war crimes in Ukraine

The Tribunal for Putin (T4P) global initiative was set up in response to the all-out war launched by Russia against Ukraine in February 2022.

Russia is brutally torturing and may kill dangerously ill Crimean Tatar political prisoner

Halya Coynash
Amet Suleimanov was sentenced to 12 years effectively for reporting on Russian repression in occupied Crimea. In his case this is undoubtedly a death sentence, with the danger imminent and mounting

Амет Сулейманов. Фото: Кримська солідарність Amet Suleimanov Photo: Crimean Solidarity

Amet Suleimanov Photo: Crimean Solidarity

Russia’s treatment of civic journalist Amet Suleimanov is placing the Crimean Solidarity civic journalist’s life in immediate danger, yet a hearing on his release due to medical reasons has been delayed for two months, until 27 September.  It is possible that the doctors who failed to appear at the hearing on 27 July were fully aware of Suleimanov’s heart condition, but lacked the courage to speak out over a political prisoner who should never have been placed in detention.  This would not have been a matter of their medical opinion, since Suleimanov has conditions that even Russia admits should preclude detention, but the doctors presumably feared being the harbinger of politically inconvenient news.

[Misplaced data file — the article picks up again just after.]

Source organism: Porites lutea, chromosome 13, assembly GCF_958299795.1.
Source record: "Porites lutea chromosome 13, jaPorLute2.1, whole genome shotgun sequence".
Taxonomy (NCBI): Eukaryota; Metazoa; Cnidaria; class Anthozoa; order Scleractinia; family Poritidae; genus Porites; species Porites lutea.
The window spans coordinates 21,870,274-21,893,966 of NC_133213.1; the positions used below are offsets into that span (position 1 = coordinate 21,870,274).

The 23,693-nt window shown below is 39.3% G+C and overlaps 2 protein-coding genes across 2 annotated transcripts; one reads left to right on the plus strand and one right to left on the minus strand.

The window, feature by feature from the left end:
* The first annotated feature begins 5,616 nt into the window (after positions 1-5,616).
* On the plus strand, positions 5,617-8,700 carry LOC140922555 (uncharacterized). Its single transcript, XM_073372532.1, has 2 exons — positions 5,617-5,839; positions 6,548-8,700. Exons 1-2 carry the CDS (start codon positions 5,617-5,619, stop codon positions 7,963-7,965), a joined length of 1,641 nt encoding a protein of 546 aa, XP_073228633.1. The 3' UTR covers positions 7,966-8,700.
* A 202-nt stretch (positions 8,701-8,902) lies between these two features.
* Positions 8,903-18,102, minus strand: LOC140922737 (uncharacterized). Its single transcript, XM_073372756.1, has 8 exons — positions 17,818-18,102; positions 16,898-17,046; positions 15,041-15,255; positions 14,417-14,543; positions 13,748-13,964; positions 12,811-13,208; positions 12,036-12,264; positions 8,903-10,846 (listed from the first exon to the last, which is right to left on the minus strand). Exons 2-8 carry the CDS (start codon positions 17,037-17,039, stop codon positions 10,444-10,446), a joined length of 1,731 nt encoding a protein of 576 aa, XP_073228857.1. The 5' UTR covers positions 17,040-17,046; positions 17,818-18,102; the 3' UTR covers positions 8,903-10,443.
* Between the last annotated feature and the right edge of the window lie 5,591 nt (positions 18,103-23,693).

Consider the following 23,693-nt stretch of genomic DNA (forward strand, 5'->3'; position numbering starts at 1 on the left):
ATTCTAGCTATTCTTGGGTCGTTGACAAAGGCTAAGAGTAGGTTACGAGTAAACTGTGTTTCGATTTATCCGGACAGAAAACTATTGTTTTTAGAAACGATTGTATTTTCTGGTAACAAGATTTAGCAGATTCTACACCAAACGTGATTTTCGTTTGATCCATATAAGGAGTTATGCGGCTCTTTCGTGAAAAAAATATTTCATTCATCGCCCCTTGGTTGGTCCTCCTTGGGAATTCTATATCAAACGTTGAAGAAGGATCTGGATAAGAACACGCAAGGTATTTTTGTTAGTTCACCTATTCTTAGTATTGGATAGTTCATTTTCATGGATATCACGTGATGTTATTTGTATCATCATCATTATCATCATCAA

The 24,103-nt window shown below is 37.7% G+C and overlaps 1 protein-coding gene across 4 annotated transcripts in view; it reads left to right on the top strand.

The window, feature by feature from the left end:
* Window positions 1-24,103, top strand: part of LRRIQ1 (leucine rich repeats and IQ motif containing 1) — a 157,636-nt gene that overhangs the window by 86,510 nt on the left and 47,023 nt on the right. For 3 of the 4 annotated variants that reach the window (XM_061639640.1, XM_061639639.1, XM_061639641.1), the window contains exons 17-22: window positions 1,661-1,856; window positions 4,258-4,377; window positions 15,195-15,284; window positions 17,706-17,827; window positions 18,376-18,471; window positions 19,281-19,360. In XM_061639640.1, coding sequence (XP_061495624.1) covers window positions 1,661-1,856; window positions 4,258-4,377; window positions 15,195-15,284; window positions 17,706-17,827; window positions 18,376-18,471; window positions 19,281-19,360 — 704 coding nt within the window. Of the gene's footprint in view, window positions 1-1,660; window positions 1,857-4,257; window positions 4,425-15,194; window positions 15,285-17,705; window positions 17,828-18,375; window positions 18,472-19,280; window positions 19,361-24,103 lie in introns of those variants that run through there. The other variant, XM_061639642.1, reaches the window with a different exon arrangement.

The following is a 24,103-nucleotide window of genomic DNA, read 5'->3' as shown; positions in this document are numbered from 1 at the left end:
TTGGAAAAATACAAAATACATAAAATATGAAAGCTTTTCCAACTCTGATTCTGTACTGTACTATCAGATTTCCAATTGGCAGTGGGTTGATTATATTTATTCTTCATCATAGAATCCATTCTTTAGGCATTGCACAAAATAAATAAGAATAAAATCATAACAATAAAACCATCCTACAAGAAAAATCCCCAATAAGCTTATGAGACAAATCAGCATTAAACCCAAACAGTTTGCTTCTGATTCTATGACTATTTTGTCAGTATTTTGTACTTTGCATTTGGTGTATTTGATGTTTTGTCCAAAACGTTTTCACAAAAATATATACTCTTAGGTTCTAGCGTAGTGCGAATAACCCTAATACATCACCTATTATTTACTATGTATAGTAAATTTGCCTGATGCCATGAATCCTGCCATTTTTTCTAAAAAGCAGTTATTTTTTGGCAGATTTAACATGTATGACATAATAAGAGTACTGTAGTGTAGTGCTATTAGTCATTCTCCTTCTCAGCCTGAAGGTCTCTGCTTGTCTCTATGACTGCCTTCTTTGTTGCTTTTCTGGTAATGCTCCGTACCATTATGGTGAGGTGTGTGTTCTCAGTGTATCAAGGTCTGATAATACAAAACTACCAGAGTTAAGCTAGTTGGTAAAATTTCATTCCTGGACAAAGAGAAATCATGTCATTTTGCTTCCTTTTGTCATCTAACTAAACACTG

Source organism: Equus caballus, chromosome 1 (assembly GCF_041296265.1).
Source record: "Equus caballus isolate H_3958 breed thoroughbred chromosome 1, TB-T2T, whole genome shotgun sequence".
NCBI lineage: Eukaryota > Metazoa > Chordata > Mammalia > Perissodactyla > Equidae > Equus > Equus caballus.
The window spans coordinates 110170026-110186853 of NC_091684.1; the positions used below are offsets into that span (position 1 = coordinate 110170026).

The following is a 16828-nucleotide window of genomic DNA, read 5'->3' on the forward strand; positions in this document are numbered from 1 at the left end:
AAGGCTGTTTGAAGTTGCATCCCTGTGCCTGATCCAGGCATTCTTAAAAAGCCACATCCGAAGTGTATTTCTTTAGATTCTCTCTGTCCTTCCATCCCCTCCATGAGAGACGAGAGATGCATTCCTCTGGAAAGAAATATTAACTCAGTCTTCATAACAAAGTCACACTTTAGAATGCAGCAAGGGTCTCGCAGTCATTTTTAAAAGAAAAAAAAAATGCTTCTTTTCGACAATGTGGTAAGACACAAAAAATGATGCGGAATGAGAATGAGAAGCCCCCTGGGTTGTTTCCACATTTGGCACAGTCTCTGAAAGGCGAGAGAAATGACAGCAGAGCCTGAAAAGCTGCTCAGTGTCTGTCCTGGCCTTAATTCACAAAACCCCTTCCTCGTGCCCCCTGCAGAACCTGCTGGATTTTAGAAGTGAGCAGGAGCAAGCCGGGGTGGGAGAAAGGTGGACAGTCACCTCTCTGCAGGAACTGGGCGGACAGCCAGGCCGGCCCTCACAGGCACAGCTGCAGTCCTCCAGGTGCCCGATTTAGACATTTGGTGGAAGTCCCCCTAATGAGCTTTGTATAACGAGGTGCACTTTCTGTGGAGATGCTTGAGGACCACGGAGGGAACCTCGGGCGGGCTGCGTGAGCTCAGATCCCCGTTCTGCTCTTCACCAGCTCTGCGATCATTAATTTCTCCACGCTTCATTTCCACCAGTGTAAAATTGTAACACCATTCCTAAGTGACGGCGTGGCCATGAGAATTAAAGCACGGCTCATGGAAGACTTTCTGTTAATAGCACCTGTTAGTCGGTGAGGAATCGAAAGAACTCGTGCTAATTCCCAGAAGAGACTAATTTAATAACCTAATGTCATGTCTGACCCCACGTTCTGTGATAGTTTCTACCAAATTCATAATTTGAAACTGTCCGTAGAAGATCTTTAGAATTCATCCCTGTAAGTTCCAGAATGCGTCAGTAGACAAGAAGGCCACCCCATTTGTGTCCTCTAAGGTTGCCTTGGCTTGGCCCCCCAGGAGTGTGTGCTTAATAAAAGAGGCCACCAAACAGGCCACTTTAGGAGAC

Suleimanov has been held at SIZO [remand prison] No. 2 in occupied Simferopol since he was taken into custody on 5 April 2023.  The Russian penal administration clearly understand that he would not survive the gruelling journey to a Russian prison colony but have no problem with holding him in a SIZO, in conditions that certainly amount to torture.  He is held in a cell where, from 6 a.m. to 22.00 he is not allowed to lie down and can only stand or sit on a narrow bench.  His condition has, as a result, worsened significantly, and he is suffering from severe breathlessness and pain in the joints, and has worryingly swollen legs. Since his imprisonment, he has also been diagnosed as suffering from grade 2 knee osteoarthritis, or irreversible damage to the cartilage inside the knee joint.  This seriously compromises mobility and almost certainly exacerbates the pain and discomfort he is enduring.